Since joining the Commission in January 2020, I have made it a priority to inform and educate consumers about the actions of the Commission and opportunities to engage.  Coming from a background in advocacy, I understand how critical it is for individuals to not only organize to combine their voices, but to also have an effective message and policy or program objective.  The more stakeholders you have at the table, the more ideas and perspectives that can contribute to crafting a workable solution.

Historically, the Mississippi Attorney General’s Consumer Protection Division has participated in various rate and rules dockets at the Commission to represent the interests of consumers.  It would be a decision of the Legislature to expand the role and resources of the Mississippi Attorney General’s Consumer Protection Division or to create/modify an agency whose sole purpose is to serve in a consumer advocate function.  Regardless, I am in support of an enhanced means to increase the voice of consumers.



How will you work with the regulated utilities to ensure grid stability and proper maintenance?


Working with regulated utilities to ensure grid stability and proper maintenance requires collaboration, communication and compliance with regulatory guidelines and performance indicators, including reliability.  We must understand electric (and natural gas) utilities’ priorities and plans, in addition to being willing to share relevant data and information that helps the utility plan and optimize grid operations.  Therefore, the Commission requires regulated electric utilities to file an annual Transmission and Distribution Plan and all regulated utilities file an annual Energy Delivery Plan.  These plans undergo a thorough review and serve to inform the Commission and Staff on upcoming grid investments, adoption of grid enhancing technologies, and the prudency of the proposed investments.  We must continue to collaborate on identifying challenges to grid reliability and resiliency and then identifying and implementing cost-effective solutions that keeps the power flowing, even during times of grid stress, extreme weather events and other physical or cyber-based threats.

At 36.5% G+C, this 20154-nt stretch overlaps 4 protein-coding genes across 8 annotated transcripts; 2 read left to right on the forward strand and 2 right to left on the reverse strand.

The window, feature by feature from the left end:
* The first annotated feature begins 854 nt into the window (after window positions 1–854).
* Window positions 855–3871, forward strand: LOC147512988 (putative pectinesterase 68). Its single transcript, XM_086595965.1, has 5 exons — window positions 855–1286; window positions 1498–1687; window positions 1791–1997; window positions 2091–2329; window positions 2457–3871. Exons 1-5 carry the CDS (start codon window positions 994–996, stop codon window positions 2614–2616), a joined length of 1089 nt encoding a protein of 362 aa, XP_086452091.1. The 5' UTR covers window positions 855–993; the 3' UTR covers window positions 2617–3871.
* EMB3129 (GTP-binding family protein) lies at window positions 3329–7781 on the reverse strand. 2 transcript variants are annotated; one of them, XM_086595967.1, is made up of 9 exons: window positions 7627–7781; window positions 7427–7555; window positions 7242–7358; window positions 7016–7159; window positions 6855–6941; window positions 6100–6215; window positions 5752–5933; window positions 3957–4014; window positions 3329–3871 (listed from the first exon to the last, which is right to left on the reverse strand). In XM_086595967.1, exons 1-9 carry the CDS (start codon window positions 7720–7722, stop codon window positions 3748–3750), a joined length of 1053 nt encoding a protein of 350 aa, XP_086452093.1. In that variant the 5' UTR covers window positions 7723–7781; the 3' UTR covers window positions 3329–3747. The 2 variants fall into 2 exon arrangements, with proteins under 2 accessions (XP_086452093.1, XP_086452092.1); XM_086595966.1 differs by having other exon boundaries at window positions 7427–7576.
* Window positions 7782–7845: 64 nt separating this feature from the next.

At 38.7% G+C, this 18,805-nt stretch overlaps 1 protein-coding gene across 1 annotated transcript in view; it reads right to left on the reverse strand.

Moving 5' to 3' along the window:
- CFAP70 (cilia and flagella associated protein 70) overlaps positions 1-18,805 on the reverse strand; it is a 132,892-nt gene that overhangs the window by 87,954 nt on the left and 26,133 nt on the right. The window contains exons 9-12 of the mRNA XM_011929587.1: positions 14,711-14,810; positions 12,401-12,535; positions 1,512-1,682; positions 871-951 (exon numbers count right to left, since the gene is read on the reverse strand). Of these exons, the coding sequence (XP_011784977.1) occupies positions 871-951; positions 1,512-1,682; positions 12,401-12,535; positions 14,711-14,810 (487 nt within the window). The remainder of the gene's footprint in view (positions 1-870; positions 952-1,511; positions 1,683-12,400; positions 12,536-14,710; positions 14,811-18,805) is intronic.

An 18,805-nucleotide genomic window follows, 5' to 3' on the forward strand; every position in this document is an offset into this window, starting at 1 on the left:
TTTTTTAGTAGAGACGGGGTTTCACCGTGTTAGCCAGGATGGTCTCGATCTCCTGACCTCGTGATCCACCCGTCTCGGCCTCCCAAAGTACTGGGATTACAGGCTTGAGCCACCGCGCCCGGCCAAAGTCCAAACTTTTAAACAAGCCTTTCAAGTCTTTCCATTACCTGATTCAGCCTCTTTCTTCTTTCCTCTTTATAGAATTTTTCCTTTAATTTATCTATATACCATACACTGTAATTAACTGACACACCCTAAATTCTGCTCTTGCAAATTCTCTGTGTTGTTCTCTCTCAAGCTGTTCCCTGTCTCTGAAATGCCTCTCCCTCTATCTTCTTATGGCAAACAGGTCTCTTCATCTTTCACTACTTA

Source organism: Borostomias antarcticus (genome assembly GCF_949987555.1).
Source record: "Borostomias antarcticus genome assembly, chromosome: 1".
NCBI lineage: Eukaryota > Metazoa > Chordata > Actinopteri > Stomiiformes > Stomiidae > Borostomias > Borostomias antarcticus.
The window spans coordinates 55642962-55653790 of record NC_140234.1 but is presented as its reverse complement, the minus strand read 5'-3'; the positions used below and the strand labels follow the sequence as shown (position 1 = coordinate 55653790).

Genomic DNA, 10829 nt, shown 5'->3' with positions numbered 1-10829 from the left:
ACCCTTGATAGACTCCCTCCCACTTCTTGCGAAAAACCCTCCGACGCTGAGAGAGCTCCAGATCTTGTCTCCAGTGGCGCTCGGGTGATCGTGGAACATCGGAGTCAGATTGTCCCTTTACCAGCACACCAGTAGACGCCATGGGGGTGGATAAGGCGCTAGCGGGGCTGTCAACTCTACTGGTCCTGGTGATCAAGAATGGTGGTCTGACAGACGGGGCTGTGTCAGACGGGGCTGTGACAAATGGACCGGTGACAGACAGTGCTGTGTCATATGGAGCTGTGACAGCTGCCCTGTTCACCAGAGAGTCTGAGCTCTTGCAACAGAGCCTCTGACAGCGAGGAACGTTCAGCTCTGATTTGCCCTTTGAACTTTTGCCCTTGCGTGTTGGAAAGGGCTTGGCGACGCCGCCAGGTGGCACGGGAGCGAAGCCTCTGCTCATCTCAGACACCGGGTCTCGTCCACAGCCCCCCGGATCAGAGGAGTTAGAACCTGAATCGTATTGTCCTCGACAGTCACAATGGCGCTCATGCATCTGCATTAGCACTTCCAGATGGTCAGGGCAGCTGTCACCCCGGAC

I would review their operation plans, budgets and SOP‘s. I would also tour the facilities personally to see what’s happening firsthand. 


Magnolia Tribune has asked similar questions of the candidates seeking Public Service Commissioner seats in the Northern and Southern Districts. The responses from the Northern District race can be read here. The Southern District responses will be shared with readers in the days ahead.

About the Author(s)
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Frank Corder

Frank Corder is a native of Pascagoula. For nearly two decades, he has reported and offered analysis on government, public policy, business and matters of faith. Frank’s interviews, articles, and columns have been shared throughout Mississippi as well as in national publications such as the Daily Caller. He is a frequent guest on radio and television, providing insight and commentary on the inner workings of the Magnolia State. Frank has served his community in both elected and appointed public office, hosted his own local radio and television programs, and managed private businesses all while being an engaged husband and father. Email Frank: